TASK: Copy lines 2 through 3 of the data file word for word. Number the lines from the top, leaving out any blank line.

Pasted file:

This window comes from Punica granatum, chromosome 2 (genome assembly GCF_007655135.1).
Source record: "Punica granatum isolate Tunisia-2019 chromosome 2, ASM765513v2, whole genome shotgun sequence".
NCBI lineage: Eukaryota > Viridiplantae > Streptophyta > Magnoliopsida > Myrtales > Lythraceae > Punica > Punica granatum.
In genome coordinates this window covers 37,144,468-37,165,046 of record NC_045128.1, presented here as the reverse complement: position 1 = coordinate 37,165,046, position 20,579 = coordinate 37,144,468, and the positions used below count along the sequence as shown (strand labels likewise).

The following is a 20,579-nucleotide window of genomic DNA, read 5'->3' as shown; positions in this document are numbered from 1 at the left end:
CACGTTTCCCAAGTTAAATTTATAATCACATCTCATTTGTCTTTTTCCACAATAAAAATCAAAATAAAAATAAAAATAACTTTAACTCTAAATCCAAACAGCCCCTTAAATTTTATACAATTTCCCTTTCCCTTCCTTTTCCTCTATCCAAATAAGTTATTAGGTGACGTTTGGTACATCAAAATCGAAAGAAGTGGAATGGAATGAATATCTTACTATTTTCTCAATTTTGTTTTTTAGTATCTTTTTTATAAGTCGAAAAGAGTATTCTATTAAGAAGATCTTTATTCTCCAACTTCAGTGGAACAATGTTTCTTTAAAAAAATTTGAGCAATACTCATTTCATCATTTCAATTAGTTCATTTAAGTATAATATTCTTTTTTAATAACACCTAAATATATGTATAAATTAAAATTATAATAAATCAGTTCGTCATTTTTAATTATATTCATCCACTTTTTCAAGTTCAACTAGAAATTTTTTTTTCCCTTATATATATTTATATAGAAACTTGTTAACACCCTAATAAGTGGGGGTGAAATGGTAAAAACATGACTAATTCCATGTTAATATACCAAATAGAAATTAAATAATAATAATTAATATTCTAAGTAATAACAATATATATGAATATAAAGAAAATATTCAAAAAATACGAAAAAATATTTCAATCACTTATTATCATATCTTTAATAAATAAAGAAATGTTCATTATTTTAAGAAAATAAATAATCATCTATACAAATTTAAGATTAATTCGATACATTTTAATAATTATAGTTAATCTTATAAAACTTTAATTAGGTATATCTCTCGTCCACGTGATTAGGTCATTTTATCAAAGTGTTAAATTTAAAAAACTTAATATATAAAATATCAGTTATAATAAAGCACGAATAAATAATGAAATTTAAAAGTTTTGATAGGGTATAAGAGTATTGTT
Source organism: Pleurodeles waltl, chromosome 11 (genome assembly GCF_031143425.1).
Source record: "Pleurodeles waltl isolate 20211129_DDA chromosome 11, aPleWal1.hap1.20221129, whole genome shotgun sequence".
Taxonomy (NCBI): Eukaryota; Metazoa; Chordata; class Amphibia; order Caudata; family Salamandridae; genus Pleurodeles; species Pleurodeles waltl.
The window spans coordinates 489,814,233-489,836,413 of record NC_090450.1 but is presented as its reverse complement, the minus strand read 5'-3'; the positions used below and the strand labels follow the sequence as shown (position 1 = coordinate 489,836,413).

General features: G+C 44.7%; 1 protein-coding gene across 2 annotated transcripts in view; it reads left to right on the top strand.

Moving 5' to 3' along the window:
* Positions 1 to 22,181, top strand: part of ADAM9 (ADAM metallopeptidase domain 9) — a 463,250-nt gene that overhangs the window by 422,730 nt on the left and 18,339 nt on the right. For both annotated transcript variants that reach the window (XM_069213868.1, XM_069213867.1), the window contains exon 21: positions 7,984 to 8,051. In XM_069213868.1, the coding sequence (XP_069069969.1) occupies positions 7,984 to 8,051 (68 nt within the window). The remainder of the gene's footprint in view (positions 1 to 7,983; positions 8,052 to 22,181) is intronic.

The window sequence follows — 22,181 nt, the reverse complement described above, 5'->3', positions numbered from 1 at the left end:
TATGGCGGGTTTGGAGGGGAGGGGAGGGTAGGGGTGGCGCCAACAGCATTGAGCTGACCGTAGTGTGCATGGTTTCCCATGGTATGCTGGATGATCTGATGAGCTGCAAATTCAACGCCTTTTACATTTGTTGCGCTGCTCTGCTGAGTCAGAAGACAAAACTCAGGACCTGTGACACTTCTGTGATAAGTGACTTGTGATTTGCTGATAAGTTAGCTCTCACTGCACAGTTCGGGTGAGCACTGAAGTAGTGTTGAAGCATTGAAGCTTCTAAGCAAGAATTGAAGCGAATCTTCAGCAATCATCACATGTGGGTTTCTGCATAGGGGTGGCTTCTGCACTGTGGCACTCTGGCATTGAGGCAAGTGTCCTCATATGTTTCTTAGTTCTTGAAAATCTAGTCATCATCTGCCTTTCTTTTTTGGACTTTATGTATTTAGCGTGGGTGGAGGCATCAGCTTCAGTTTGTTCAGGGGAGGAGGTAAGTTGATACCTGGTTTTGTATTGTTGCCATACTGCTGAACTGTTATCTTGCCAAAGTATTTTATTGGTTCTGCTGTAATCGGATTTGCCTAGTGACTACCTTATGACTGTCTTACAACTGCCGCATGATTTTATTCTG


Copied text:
Source record: "Punica granatum isolate Tunisia-2019 chromosome 2, ASM765513v2, whole genome shotgun sequence".
NCBI lineage: Eukaryota > Viridiplantae > Streptophyta > Magnoliopsida > Myrtales > Lythraceae > Punica > Punica granatum.